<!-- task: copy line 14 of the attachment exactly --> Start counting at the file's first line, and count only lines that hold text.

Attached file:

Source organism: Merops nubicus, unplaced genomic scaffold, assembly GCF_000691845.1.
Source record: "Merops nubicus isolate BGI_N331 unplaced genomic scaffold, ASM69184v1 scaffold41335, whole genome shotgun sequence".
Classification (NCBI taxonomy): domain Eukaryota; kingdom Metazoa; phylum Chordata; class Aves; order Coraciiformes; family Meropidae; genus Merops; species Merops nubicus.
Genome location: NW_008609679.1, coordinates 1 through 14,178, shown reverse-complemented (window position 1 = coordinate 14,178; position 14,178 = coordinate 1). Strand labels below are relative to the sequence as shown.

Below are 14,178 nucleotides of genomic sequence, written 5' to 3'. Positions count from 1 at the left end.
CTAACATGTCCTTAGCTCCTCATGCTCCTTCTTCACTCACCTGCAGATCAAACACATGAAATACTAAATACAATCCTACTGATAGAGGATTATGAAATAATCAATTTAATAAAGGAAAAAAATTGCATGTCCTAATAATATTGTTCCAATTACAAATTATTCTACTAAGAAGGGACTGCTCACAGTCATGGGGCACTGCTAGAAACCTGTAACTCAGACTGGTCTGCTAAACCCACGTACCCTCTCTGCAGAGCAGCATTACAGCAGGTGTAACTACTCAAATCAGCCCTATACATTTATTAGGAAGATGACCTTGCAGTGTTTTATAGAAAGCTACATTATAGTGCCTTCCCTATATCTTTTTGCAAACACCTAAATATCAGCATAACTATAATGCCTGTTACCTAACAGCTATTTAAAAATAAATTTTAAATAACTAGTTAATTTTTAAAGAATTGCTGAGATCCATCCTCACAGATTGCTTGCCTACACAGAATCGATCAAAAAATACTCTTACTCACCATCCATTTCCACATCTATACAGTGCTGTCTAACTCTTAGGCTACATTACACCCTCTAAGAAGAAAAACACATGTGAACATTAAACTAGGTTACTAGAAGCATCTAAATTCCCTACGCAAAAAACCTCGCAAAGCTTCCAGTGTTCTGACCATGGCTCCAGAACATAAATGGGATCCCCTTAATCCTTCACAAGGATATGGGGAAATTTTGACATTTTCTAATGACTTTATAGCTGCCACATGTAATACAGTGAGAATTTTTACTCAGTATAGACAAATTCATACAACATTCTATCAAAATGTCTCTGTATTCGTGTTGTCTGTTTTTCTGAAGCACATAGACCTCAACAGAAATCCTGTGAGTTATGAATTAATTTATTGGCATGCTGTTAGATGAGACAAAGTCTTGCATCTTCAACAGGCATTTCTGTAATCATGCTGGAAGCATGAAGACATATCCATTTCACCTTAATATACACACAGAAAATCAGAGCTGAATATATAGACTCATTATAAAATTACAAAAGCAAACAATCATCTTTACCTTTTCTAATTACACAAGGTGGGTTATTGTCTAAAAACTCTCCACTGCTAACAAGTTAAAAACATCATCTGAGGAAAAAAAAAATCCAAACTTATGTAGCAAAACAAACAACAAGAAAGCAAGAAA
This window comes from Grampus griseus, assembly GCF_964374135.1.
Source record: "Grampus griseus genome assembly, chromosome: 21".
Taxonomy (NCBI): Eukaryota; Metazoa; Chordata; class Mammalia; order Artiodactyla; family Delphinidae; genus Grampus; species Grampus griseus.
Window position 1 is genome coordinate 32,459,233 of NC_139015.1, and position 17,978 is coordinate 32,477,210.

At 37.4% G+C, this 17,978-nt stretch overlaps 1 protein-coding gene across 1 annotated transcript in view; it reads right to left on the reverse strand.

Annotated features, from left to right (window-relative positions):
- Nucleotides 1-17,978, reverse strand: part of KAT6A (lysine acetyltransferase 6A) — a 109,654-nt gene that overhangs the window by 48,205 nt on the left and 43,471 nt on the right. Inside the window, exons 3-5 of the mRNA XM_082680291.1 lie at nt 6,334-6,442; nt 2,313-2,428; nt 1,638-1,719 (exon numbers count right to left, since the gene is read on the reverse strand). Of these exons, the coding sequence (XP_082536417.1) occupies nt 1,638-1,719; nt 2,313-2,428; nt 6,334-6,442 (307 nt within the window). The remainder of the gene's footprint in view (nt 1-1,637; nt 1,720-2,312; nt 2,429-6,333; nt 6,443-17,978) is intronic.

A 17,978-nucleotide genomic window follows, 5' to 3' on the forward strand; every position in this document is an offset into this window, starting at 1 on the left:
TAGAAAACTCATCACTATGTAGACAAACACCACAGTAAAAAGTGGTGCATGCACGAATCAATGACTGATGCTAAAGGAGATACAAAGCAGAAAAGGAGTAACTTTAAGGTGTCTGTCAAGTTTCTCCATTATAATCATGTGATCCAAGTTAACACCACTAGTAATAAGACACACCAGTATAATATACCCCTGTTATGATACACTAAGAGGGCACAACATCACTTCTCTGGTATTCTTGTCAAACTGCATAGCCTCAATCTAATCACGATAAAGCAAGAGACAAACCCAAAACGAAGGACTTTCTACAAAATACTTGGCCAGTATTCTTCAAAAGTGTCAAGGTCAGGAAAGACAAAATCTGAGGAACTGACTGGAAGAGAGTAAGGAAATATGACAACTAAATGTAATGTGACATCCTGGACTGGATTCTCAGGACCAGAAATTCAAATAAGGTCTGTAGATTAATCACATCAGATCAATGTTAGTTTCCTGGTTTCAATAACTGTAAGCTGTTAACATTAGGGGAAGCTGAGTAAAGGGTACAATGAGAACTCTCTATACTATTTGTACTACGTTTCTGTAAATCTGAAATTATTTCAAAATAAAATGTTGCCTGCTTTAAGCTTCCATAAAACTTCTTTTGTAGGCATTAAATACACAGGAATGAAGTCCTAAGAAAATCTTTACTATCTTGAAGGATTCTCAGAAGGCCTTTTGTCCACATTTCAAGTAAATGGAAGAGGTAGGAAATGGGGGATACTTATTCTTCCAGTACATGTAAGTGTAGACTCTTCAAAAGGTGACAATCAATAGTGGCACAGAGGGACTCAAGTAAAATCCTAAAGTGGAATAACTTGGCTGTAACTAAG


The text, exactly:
A 17,978-nucleotide genomic window follows, 5' to 3' on the forward strand; every position in this document is an offset into this window, starting at 1 on the left: